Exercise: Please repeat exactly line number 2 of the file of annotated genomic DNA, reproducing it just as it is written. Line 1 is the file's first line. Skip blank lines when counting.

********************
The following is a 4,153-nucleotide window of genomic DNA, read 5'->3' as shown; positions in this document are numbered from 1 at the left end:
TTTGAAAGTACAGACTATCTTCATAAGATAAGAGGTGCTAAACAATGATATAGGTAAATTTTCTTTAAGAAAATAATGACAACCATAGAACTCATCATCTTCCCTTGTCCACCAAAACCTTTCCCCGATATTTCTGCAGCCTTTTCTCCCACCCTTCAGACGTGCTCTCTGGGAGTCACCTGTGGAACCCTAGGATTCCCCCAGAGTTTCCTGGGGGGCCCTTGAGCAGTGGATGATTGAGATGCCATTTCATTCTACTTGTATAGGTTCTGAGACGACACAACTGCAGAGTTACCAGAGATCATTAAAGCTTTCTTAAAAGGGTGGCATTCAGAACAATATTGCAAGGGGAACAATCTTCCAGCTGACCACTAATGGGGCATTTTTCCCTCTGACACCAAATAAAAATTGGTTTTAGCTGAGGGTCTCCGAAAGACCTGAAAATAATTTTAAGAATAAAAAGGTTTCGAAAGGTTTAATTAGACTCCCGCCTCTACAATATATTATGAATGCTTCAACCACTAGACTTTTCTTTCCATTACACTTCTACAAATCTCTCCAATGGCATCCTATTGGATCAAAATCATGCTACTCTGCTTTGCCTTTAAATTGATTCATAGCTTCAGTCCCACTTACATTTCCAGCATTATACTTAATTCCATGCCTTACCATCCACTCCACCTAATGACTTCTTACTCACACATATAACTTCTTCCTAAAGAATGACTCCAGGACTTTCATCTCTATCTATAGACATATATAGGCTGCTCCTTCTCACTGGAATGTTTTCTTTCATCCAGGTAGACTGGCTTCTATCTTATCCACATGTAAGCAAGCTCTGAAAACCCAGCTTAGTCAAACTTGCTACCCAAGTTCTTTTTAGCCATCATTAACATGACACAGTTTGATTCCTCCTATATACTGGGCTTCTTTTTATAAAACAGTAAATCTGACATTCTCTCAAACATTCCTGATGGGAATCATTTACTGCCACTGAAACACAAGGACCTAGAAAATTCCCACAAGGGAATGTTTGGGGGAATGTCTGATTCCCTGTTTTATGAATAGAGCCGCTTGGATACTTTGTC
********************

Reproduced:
TTTGAAAGTACAGACTATCTTCATAAGATAAGAGGTGCTAAACAATGATATAGGTAAATTTTCTTTAAGAAAATAATGACAACCATAGAACTCATCATCTTCCCTTGTCCACCAAAACCTTTCCCCGATATTTCTGCAGCCTTTTCTCCCACCCTTCAGACGTGCTCTCTGGGAGTCACCTGTGGAACCCTAGGATTCCCCCAGAGTTTCCTGGGGGGCCCTTGAGCAGTGGATGATTGAGATGCCATTTCATTCTACTTGTATAGGTTCTGAGACGACACAACTGCAGAGTTACCAGAGATCATTAAAGCTTTCTTAAAAGGGTGGCATTCAGAACAATATTGCAAGGGGAACAATCTTCCAGCTGACCACTAATGGGGCATTTTTCCCTCTGACACCAAATAAAAATTGGTTTTAGCTGAGGGTCTCCGAAAGACCTGAAAATAATTTTAAGAATAAAAAGGTTTCGAAAGGTTTAATTAGACTCCCGCCTCTACAATATATTATGAATGCTTCAACCACTAGACTTTTCTTTCCATTACACTTCTACAAATCTCTCCAATGGCATCCTATTGGATCAAAATCATGCTACTCTGCTTTGCCTTTAAATTGATTCATAGCTTCAGTCCCACTTACATTTCCAGCATTATACTTAATTCCATGCCTTACCATCCACTCCACCTAATGACTTCTTACTCACACATATAACTTCTTCCTAAAGAATGACTCCAGGACTTTCATCTCTATCTATAGACATATATAGGCTGCTCCTTCTCACTGGAATGTTTTCTTTCATCCAGGTAGACTGGCTTCTATCTTATCCACATGTAAGCAAGCTCTGAAAACCCAGCTTAGTCAAACTTGCTACCCAAGTTCTTTTTAGCCATCATTAACATGACACAGTTTGATTCCTCCTATATACTGGGCTTCTTTTTATAAAACAGTAAATCTGACATTCTCTCAAACATTCCTGATGGGAATCATTTACTGCCACTGAAACACAAGGACCTAGAAAATTCCCACAAGGGAATGTTTGGGGGAATGTCTGATTCCCTGTTTTATGAATAGAGCCGCTTGGATACTTTGTC